Can you ignore the stock market and win? It’s a nerve-wracking strategy, for sure, but one that has a major backer in Dr. Charles Ellis.
Following current events is a great hobby, truly an enriching experience. It can be baffling, once you get into it, when you meet someone who seems unaware and, worse, unconcerned about what’s happening in other countries, other places around our country, or across economies and industries. Don’t they understand what’s at stake?
Charley Ellis wants you to knock it off. He wants you to ignore the stock market.
Of course, he doesn’t want you to dumb down. Ellis has written great books about investing and about how the finance world really works, including the classic Winning the Loser’s Game and The Elements of Investing, with Burton Malkiel. These two books are excellent starting points for fully understanding how to invest, safely and simply, for the long term.
Dr. Ellis is a longtime financial consultant with a doctorate from New York University. He has taught at Harvard and Yale, chaired the Yale Investment Committee and is a lifetime honoree of the CFA Institute. He would never tell you to ignore the news.
Yet, in a recent interview with Vanguard Group (where he once served as a board member), Ellis has this surprising thing to say about the stream of finance news we overload ourselves with daily — via computers, cable TV, smartphones and the like.
Just ignore the stock market. He told Vanguard’s Christine Rogers-Raetsch we should simply stop trying to make sense of what we hear every day from the financial news media. We should, in fact, ignore the stock market:
Don’t try. Just let it go. If you said, “I don’t understand teenagers and why they like certain kinds of things,” maybe the best answer is, “You don’t need to know. You could just let that go.” Or you say, “I don’t understand why criminals behave the way they do.” One of your choices in life, you say, “You know, I don’t need to know…that — I’m just going to let that go.” There’re a lot of things we don’t need to know. I’m back to I don’t need to know how my plumbing at home works. I don’t even know how the electrical system works. I know it works. That’s what I need to know.
The reason why is disarmingly simple, Ellis explains. Market news is a flood of information, much of it purposefully designed to excite the investor in you. And we know much, much more about the rest of the world in real time than ever before. Too much to process, let alone analyze.
Presuming you could deal with the totality of that flow, do you think you’re alone in your endeavor? Of course not. Thousands of crackerjack traders are already moving and trading on every morsel of data that is shoved their way. The speed and reach of the data is awesome and complex, the reaction times in milliseconds.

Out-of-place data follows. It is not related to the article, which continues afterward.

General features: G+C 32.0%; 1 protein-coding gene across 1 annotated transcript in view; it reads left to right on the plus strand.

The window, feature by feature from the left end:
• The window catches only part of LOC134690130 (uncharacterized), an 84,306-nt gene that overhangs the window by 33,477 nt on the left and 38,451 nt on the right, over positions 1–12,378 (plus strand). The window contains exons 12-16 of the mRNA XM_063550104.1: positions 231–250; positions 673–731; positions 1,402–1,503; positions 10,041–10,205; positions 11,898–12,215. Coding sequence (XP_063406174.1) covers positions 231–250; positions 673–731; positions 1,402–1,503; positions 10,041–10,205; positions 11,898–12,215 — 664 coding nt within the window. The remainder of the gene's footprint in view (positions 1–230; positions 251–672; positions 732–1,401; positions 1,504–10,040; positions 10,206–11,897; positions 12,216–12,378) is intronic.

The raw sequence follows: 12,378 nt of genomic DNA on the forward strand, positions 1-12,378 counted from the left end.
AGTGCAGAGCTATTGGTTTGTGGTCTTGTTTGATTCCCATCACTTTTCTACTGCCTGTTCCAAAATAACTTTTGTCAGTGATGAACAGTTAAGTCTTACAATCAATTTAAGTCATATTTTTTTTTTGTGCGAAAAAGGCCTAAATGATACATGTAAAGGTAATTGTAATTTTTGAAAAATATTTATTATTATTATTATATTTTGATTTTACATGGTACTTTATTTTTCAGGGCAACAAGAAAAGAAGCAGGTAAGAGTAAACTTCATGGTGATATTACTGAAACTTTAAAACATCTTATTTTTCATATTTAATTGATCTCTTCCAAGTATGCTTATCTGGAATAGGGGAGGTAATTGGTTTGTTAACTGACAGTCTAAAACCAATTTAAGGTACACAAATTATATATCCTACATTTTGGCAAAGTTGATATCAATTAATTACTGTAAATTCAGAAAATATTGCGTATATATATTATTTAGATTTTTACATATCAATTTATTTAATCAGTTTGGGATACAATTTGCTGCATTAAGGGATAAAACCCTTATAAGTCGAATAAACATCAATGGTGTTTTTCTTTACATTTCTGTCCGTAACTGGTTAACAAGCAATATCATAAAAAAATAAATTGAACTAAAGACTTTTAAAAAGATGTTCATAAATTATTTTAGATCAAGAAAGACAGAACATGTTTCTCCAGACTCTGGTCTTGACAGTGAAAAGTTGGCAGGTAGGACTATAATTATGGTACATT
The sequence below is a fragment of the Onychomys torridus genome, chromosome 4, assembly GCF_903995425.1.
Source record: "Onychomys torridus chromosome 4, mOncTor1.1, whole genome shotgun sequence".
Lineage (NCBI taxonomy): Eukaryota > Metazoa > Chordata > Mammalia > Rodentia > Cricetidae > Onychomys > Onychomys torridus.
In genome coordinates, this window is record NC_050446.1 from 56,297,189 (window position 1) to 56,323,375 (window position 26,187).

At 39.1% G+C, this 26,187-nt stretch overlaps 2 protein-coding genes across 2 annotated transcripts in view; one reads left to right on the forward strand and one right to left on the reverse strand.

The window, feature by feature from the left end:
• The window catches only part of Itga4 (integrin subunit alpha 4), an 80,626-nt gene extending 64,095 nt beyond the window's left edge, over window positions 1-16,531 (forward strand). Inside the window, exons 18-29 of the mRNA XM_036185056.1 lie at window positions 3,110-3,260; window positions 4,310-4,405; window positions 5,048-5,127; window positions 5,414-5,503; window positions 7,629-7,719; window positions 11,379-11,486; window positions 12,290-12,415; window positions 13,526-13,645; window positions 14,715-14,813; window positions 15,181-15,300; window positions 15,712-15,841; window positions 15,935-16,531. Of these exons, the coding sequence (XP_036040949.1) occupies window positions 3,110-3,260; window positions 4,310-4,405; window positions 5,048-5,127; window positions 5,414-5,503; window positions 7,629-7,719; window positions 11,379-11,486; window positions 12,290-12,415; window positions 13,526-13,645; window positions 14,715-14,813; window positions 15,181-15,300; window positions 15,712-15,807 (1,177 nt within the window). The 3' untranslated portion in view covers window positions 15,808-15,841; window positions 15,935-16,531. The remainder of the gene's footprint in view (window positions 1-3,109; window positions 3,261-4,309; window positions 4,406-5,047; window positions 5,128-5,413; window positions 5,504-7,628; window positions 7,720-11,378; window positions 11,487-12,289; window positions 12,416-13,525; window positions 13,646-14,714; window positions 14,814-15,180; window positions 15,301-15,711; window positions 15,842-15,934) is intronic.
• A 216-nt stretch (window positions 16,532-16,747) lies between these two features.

It can be hard to balance those facts with our natural, human desire to learn about our world. We are, after all, homo sapiens, “wise man.” We are defined as a species by our brains, the one feature that allowed us to vault ahead of the rest of the primates and the animal kingdom and become us. Not using your brain feels just wrong.
And that’s the trigger the financial news media pulls to get you to act. It’s a vicious circle: They need advertisers. The investment firms that advertise need you to trade in order to generate commissions. You are trained to believe that if you ignore the stock market you quickly and certainly will pay for your “ignorance.”
As a result, the entire medium is built around selling the idea that the world is not so complex, that you as an individual can outsmart everyone else. The product being sold is the idea that you can and should trade — a lot. As the saying goes, if you look around the table and can’t spot the patsy, it’s you.
Of course, the research shows, again and again, that we’re just awful at this game. An unfortunately large slice of our retirements go straight into the dark, bottomless pockets of Wall Street.
Even when we know better, even if we consciously decide to ignore the stock market, a stray headline or an innocent email exchange will set off that familiar feeling, “Hey, maybe I can trade on this…”
Likely the smartest move you will ever make as a serious investor is to turn your back on the daily blast of financial noise and instead ignore the stock market. Follow the news. Read about other cultures and what’s happening. Get your fix of insight and understanding and better yourself as a person.
Just don’t take those insights, however fascinating, to the markets to trade and expect things to go your way.